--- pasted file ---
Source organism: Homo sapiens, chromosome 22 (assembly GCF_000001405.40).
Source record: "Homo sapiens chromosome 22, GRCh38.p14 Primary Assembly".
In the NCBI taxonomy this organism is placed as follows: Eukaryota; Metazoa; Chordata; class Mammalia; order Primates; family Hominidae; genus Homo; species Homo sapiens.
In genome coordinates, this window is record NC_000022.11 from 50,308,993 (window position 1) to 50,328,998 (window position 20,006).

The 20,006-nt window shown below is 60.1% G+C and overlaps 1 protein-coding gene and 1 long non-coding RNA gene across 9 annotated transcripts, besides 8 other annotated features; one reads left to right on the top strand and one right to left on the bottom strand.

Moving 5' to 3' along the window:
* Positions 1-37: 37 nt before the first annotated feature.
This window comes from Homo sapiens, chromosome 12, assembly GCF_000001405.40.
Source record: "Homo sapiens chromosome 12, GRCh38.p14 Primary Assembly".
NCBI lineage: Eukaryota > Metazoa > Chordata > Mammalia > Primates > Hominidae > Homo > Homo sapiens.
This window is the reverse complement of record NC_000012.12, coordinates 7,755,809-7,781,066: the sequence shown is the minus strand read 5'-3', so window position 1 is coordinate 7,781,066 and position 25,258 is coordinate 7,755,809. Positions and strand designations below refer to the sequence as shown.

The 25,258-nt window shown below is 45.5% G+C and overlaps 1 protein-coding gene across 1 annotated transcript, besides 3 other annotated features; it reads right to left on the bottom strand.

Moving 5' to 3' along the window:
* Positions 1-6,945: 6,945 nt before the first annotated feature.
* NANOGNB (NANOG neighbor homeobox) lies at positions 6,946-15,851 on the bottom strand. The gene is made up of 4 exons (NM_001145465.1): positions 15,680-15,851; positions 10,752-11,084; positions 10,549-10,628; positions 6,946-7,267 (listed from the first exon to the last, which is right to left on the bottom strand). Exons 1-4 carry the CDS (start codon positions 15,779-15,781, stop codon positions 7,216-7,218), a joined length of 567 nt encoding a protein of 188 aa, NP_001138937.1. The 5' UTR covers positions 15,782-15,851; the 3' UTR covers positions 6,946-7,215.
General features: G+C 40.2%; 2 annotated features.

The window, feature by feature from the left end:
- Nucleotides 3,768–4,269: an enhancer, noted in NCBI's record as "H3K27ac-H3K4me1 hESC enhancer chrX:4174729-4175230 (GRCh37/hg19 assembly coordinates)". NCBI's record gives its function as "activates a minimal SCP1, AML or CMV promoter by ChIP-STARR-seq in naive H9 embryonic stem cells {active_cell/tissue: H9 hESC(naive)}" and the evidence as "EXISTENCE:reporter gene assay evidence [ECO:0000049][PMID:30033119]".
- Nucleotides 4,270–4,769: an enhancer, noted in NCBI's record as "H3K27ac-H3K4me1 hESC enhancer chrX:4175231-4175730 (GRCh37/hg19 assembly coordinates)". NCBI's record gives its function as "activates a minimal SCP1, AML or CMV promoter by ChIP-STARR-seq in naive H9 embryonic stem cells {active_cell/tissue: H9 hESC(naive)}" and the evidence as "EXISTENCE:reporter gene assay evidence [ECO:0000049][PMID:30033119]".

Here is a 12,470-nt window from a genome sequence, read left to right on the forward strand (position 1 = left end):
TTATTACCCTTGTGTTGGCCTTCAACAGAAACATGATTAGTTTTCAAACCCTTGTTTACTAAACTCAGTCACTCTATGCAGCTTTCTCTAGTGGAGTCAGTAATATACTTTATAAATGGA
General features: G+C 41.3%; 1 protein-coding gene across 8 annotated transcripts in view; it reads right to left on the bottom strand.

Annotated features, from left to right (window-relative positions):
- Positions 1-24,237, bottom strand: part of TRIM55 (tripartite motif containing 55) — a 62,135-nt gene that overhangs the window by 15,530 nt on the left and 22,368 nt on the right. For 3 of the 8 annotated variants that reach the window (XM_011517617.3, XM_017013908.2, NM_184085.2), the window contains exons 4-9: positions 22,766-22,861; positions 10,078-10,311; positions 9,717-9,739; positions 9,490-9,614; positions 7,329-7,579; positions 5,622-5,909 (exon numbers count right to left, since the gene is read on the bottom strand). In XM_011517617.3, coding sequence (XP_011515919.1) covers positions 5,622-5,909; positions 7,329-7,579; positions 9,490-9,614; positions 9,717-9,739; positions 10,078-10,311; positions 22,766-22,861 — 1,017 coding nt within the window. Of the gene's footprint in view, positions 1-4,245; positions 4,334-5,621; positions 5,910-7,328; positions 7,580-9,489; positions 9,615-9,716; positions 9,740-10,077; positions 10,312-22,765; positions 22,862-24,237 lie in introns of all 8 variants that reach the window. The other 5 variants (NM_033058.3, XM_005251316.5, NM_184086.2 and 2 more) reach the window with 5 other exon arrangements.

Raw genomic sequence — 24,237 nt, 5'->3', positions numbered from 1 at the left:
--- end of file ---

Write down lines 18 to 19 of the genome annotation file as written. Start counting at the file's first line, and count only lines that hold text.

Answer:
- Nucleotides 3,768–4,269: an enhancer, noted in NCBI's record as "H3K27ac-H3K4me1 hESC enhancer chrX:4174729-4175230 (GRCh37/hg19 assembly coordinates)". NCBI's record gives its function as "activates a minimal SCP1, AML or CMV promoter by ChIP-STARR-seq in naive H9 embryonic stem cells {active_cell/tissue: H9 hESC(naive)}" and the evidence as "EXISTENCE:reporter gene assay evidence [ECO:0000049][PMID:30033119]".
- Nucleotides 4,270–4,769: an enhancer, noted in NCBI's record as "H3K27ac-H3K4me1 hESC enhancer chrX:4175231-4175730 (GRCh37/hg19 assembly coordinates)". NCBI's record gives its function as "activates a minimal SCP1, AML or CMV promoter by ChIP-STARR-seq in naive H9 embryonic stem cells {active_cell/tissue: H9 hESC(naive)}" and the evidence as "EXISTENCE:reporter gene assay evidence [ECO:0000049][PMID:30033119]".